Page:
Suppose I have plenty of food I want to heat (which will provide load) in the microwave, and one item I don't want to heat. What properties would make a material a a good shield, to reduce or prevent heating of that item? I know metal can work as a barrier in the form of a Faraday cage, but that there are also potential issues with arcing. Presumably some kind of smoothly flexible metal mesh would be a good candidate - what properties would it need to be effective? (For example, we might consider mesh spacing, wire diameter, and the choice of metal.)

(Note: this is based on this question, which was recently migrated over to Seasoned Advice (food and cooking), but I think that it could really use physics expertise, so this is a rephrased version, addressing the complaints I saw leading to that question's migration.)

  • $\begingroup$ I think it should be a well conducting material. Screens are usually made from metals. $\endgroup$
    – freude
    Commented May 3, 2013 at 18:04
  • $\begingroup$ @freude Sure, that's why I mentioned metal. But how much does conductivity matter - could it be something cheaper than copper? What about mesh spacing and wire diameter? And how does arcing fit in? $\endgroup$
    – Cascabel
    Commented May 3, 2013 at 18:48
  • 2
    $\begingroup$ Excellent question, by the way - this is exactly how I think the original question should have been asked. $\endgroup$
    – David Z
    Commented May 3, 2013 at 19:01

1 Answer 1


The answer is this: You will need to cover the item you don't want to heat with a conducting material, creating a so called Faraday's cage, which is connected to an earth potential equal to the potential of the metal casing of the microwave oven.

The reason for this is threefold: The covering material needs to be a conductor, because conductors have the property that free charges can move free without significant resistance inside it. Because of this, the electric field inside the conductor is zero, for elsewise charges would move due to the electric field. But they move themselves in such a position that they cancel out the fiel again. Now, because the electric field inside the conductor material is zero, is also has to be zero in cavities of the conductor. For if it would not be zero inside the conductor, one could move electrons through a loop partially through the cavity, and partially through the conductor. The path integral through this closed loop would then be non zero. In onther words, one could generate energy without costs, obviously in contradiction to the law of conservation of energy. Therefore, wrapping an item in conducting material creates a so called Faraday's cage, whereby the electric field through the wrapped item is zero.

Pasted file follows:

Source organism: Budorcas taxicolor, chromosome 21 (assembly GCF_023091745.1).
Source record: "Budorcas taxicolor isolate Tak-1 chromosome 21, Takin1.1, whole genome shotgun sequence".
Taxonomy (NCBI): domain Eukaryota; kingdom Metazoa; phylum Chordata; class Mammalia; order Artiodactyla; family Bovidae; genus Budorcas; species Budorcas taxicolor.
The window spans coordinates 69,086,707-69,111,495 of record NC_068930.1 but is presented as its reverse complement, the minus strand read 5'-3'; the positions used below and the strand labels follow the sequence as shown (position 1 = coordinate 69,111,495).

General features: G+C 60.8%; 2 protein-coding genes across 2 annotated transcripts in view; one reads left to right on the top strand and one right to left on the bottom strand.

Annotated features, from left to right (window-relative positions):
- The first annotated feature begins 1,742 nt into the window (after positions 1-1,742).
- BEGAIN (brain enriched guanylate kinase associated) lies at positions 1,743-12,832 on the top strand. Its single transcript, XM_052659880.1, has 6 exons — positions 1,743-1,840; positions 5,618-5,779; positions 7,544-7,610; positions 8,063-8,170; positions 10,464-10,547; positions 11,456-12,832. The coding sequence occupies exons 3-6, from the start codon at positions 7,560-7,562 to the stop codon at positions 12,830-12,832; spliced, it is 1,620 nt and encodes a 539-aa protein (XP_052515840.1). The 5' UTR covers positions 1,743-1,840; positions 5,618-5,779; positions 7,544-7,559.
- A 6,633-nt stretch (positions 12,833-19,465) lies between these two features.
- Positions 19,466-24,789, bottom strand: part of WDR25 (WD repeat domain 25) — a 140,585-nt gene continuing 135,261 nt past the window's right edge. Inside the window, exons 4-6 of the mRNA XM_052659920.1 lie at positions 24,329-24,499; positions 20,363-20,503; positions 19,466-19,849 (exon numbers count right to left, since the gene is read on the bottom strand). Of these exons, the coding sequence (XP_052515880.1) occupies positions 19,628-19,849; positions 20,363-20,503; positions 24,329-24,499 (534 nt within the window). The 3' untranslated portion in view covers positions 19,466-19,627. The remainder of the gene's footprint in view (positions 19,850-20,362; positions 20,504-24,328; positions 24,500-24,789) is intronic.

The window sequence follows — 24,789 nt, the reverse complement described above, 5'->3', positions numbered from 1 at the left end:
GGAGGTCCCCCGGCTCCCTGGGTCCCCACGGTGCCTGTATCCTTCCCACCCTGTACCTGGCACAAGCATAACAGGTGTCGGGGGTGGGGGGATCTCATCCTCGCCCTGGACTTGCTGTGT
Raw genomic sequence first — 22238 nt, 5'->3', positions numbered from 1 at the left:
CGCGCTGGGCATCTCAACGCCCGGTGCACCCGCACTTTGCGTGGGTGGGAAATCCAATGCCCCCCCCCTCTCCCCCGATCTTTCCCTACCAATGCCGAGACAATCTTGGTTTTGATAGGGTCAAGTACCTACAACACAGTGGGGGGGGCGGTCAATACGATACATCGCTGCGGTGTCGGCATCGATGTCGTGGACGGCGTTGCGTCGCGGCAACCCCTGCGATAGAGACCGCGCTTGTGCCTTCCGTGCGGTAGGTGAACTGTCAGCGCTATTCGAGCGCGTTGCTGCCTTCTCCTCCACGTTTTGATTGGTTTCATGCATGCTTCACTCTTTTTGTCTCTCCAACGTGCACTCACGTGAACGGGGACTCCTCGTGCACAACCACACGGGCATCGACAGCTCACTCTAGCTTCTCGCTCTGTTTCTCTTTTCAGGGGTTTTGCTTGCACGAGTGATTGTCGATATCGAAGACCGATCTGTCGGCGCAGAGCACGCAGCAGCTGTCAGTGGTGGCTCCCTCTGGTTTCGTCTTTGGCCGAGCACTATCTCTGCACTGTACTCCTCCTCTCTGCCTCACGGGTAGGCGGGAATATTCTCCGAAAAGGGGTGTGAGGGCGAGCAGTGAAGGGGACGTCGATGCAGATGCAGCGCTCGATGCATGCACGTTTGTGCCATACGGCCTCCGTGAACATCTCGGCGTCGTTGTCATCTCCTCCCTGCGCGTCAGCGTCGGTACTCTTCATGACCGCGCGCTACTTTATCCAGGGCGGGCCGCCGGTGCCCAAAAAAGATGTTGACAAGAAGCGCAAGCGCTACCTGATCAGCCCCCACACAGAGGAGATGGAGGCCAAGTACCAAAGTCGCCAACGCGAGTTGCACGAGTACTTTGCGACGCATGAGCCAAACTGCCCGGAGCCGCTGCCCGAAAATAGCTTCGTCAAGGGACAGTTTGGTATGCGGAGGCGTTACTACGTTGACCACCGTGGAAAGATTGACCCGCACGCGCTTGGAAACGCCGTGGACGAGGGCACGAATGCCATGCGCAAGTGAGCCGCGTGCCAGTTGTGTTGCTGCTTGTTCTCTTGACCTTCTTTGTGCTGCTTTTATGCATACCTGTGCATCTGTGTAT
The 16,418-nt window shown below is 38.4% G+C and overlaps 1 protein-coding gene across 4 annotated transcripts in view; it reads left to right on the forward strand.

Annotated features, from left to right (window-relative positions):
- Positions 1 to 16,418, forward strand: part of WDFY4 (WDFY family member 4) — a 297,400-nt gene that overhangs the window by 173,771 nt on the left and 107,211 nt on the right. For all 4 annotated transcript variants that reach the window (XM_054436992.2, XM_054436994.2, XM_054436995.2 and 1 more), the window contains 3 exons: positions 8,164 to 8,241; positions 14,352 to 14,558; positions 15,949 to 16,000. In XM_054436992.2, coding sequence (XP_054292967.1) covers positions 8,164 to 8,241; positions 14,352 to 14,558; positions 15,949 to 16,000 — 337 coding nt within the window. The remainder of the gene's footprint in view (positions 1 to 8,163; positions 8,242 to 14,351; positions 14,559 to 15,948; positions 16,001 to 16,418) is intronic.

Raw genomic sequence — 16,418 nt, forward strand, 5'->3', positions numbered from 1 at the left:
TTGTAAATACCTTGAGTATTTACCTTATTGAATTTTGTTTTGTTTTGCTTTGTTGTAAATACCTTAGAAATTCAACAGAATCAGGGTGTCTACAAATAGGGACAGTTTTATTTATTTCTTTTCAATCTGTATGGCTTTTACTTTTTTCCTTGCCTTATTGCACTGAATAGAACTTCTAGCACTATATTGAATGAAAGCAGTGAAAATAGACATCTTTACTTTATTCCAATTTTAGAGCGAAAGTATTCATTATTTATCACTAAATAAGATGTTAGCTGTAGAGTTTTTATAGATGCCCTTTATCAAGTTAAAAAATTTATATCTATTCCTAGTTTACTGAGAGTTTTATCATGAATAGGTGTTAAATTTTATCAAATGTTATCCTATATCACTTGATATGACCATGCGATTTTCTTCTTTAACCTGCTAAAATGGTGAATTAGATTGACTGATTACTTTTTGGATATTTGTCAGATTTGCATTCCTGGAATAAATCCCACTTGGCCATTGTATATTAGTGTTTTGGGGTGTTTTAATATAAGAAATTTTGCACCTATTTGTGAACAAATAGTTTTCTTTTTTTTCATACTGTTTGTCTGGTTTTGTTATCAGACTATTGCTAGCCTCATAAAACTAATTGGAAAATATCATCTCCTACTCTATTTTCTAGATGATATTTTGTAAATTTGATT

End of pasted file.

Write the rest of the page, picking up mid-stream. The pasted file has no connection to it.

Now this is what we want, because the microwave oven heats items with the use of electric field waves. So, shielding the item off from electric fields, also shields it from heating.

However, charges inside the conductor start moving because of the electric field waves. This can create a potential difference with the shielding material of the casing of the microwave oven. It is because of this difference that arcing could occur. That is why you will also need te connect the conductive wrapping to the earth potential of the metal casing.

  • $\begingroup$ Thanks for all the explanation! I'm really trying to ask about what specific properties are necessary here, like material, mesh spacing and wire diameter. The most useful solution would be something light and flexible, that can easily be shaped, but if there's too little metal, presumably you'd get undesirable resistive heating, and maybe some microwaves passing through? $\endgroup$
    – Cascabel
    Commented May 3, 2013 at 20:30
  • $\begingroup$ Kitchen foil? Make sure it is smooth. $\endgroup$
    – ProfRob
    Commented Jul 31, 2014 at 14:07

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